A tunnel concentrator itself might be renumbered. This change 
      should be reconfigured in relevant hosts or routers, unless the 
      configuration of tunnel concentrator was based on FQDN. However, 
      even if FQDN is used, some other tunnel-relevant configuration may 
      still exist, for example IPSec, so fail in renumbering. 

      - Connectivity session survivability 

      During the renumbering operations, connectivity sessions in IP 
      layer would break if the old address is deprecated before the 
      session ends. However, the upper layer sessions may survive by 
      using session survivability technologies, such as SHIM6 [RFC5533]. 
      As mentioned above, some long-living applications may need to be 
      handled specially. 

5. Security Considerations 

   As noted, a site that is listed by IP address in a black list can 
   escape that list by renumbering itself. 

   Any automatic renumbering scheme has a potential exposure to 
   hijacking. Proper network security mechanisms are needed. Although 
   there are existing security mechanisms such as SEND, RA guard, secure 
   DHCPv6 etc., they haven't been widely deployed and haven't been 
   verified whether they are suitable for ensuring security while not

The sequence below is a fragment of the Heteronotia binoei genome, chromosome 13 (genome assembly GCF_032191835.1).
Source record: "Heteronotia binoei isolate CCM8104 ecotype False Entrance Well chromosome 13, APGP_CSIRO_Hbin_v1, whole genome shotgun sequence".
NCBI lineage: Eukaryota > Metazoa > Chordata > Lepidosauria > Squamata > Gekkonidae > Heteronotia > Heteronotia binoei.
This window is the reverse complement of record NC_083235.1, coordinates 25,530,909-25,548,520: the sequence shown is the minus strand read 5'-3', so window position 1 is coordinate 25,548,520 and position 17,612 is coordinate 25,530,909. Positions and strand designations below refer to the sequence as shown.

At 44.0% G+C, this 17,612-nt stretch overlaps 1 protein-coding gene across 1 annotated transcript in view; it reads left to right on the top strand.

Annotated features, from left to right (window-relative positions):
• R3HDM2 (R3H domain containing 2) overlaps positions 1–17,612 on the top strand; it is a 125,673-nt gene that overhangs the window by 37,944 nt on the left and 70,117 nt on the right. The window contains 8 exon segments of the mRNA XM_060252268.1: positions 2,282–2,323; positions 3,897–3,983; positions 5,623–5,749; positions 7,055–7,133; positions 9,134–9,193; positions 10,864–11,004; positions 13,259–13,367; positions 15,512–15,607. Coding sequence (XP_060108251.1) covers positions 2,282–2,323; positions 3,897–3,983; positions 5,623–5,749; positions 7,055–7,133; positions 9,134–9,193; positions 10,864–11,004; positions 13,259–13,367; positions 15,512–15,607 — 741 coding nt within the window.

bringing too much operational complexity and cost. 

 
 
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   Dynamic DNS update may bring risk of DoS attack to the DNS server. So 
   along with the update authentication, session filtering/limitation 
   may also be needed. 

   The "make-before-break" approach of [RFC4192] requires the routers 
   keep advertising the old prefixes for some time. But if the ISP 
   changes the prefixes very frequently, the co-existence of old and new 
   prefixes may cause potential risk to the enterprise routing system  
   since the old address relevant route path may already invalid and the 
   routing system just doesn't know it. However, normally enterprise 
   scenarios don't involve the extreme situation. 

6. IANA Considerations 

   This draft does not request any IANA action. 

7. Acknowledgements 

   This work is illuminated by RFC5887, so thank for RFC 5887 authors, 
   Randall Atkinson and Hannu Flinck. Useful ideas were also presented 
   in by documents from Tim Chown and Fred Baker. The authors also want 
   to thank Wesley George, Olivier Bonaventure and other 6renum members 
   for valuable comments. 

8. References 

8.1. Normative References 

   [RFC2608] Guttman, E., Perkins, C., Veizades, J., and M. Day "Service